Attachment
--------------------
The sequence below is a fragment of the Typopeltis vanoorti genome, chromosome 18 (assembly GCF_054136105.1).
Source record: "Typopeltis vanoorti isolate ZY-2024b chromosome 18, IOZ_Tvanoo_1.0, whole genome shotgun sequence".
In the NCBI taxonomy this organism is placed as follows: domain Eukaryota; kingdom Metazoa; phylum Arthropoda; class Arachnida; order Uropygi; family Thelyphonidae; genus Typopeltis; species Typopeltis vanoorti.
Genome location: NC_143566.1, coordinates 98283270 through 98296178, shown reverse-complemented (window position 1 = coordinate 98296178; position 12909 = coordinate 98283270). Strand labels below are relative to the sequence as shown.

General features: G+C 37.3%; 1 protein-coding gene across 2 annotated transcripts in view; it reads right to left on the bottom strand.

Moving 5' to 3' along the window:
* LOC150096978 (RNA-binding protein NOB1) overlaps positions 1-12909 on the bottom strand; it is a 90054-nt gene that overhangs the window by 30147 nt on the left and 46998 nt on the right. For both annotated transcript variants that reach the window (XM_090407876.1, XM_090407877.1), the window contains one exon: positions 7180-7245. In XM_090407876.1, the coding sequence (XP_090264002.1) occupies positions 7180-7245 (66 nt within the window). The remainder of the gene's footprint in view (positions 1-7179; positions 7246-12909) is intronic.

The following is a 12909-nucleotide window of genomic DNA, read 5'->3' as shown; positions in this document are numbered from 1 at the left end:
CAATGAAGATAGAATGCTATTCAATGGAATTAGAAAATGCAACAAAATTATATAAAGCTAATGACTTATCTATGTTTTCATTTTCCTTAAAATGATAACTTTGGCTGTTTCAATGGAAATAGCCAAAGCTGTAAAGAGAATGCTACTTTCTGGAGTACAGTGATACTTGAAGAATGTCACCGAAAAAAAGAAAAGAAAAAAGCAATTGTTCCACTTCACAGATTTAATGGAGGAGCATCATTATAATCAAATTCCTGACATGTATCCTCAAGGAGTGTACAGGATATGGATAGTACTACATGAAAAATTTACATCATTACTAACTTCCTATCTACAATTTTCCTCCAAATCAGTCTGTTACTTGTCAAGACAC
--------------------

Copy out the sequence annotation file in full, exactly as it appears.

The sequence below is a fragment of the Typopeltis vanoorti genome, chromosome 18 (assembly GCF_054136105.1).
Source record: "Typopeltis vanoorti isolate ZY-2024b chromosome 18, IOZ_Tvanoo_1.0, whole genome shotgun sequence".
In the NCBI taxonomy this organism is placed as follows: domain Eukaryota; kingdom Metazoa; phylum Arthropoda; class Arachnida; order Uropygi; family Thelyphonidae; genus Typopeltis; species Typopeltis vanoorti.
Genome location: NC_143566.1, coordinates 98283270 through 98296178, shown reverse-complemented (window position 1 = coordinate 98296178; position 12909 = coordinate 98283270). Strand labels below are relative to the sequence as shown.

General features: G+C 37.3%; 1 protein-coding gene across 2 annotated transcripts in view; it reads right to left on the bottom strand.

Moving 5' to 3' along the window:
* LOC150096978 (RNA-binding protein NOB1) overlaps positions 1-12909 on the bottom strand; it is a 90054-nt gene that overhangs the window by 30147 nt on the left and 46998 nt on the right. For both annotated transcript variants that reach the window (XM_090407876.1, XM_090407877.1), the window contains one exon: positions 7180-7245. In XM_090407876.1, the coding sequence (XP_090264002.1) occupies positions 7180-7245 (66 nt within the window). The remainder of the gene's footprint in view (positions 1-7179; positions 7246-12909) is intronic.

The following is a 12909-nucleotide window of genomic DNA, read 5'->3' as shown; positions in this document are numbered from 1 at the left end:
CAATGAAGATAGAATGCTATTCAATGGAATTAGAAAATGCAACAAAATTATATAAAGCTAATGACTTATCTATGTTTTCATTTTCCTTAAAATGATAACTTTGGCTGTTTCAATGGAAATAGCCAAAGCTGTAAAGAGAATGCTACTTTCTGGAGTACAGTGATACTTGAAGAATGTCACCGAAAAAAAGAAAAGAAAAAAGCAATTGTTCCACTTCACAGATTTAATGGAGGAGCATCATTATAATCAAATTCCTGACATGTATCCTCAAGGAGTGTACAGGATATGGATAGTACTACATGAAAAATTTACATCATTACTAACTTCCTATCTACAATTTTCCTCCAAATCAGTCTGTTACTTGTCAAGACAC